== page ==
Coniferous trees such as pines, spruces, firs, and cedars normally shed needles in the fall. The older, inner needles turn yellow then straw-colored to brown and drop from the tree. Depending on the tree species, the foliage on a given branch may thin progressively over one to three years. For example, spruce and fir needles also turn yellow and drop with age, but retain their needles for several years.
On white pines, a more dramatic yellowing of older needles is observed. By next month, only one year's needles may remain attached to the tree. Austrian and scots pines usually retain their needles for three years. Some needles turn brown rather than yellow as they age such as those of arborvitae and cedars. Adverse conditions in the preceding summer or winter may lead to an earlier or more pronounced needle drop in the fall.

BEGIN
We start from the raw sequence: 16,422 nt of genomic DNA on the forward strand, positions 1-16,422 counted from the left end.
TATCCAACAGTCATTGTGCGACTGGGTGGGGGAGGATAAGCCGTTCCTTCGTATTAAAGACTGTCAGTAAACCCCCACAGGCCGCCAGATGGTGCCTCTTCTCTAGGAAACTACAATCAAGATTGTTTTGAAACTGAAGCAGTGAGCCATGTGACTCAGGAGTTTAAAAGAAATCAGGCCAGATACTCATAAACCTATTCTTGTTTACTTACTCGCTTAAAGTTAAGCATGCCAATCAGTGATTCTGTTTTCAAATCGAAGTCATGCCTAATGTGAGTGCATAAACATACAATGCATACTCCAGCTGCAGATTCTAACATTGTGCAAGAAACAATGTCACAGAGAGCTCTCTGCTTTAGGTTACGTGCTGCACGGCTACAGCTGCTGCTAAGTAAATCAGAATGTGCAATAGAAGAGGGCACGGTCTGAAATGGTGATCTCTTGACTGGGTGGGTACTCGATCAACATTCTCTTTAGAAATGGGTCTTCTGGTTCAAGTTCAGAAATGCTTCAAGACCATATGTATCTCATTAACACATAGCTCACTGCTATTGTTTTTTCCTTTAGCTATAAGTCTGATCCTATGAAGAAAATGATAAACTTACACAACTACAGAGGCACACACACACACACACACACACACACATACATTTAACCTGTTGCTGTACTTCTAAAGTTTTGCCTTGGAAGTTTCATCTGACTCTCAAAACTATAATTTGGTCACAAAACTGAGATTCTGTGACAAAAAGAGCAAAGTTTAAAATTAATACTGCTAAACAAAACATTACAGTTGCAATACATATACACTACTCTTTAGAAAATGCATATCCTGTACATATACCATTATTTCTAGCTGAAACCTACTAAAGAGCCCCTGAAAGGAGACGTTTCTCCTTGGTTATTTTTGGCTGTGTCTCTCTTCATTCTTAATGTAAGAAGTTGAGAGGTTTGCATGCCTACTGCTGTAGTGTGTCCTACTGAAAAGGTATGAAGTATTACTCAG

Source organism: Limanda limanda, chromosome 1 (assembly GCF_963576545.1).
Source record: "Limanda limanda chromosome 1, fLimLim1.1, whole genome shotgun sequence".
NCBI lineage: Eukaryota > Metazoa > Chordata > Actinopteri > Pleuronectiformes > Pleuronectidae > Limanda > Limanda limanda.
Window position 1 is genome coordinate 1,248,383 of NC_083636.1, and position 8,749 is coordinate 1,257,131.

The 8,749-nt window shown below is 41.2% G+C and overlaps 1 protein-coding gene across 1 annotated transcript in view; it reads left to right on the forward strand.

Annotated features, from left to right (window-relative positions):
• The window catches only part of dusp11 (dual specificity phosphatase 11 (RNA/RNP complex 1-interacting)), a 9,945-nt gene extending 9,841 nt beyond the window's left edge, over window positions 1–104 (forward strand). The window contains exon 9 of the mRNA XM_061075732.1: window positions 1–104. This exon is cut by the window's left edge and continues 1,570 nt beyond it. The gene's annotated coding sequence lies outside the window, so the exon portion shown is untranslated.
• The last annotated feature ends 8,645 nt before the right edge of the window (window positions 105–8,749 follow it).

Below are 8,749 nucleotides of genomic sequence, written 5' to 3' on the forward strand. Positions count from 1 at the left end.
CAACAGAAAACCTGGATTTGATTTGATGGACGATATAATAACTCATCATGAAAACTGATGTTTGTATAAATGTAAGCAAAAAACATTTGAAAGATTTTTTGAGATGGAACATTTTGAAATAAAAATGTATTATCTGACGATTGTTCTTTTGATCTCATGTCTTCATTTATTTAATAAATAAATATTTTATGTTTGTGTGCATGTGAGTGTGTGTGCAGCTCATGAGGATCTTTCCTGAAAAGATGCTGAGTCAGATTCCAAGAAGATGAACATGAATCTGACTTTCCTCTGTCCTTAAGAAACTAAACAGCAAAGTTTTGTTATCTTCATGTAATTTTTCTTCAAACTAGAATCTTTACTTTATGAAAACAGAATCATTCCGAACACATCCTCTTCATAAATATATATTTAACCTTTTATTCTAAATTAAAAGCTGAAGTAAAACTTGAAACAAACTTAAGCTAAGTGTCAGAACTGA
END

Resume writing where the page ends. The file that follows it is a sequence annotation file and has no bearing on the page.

In conifers, nutrient deficiencies can also lead to general yellowing and premature senescence of needles. Analysis of plant tissues is often needed to obtain an accurate diagnosis of the problem.
This article originally appeared in the October 8, 1999 issue, p. 125.
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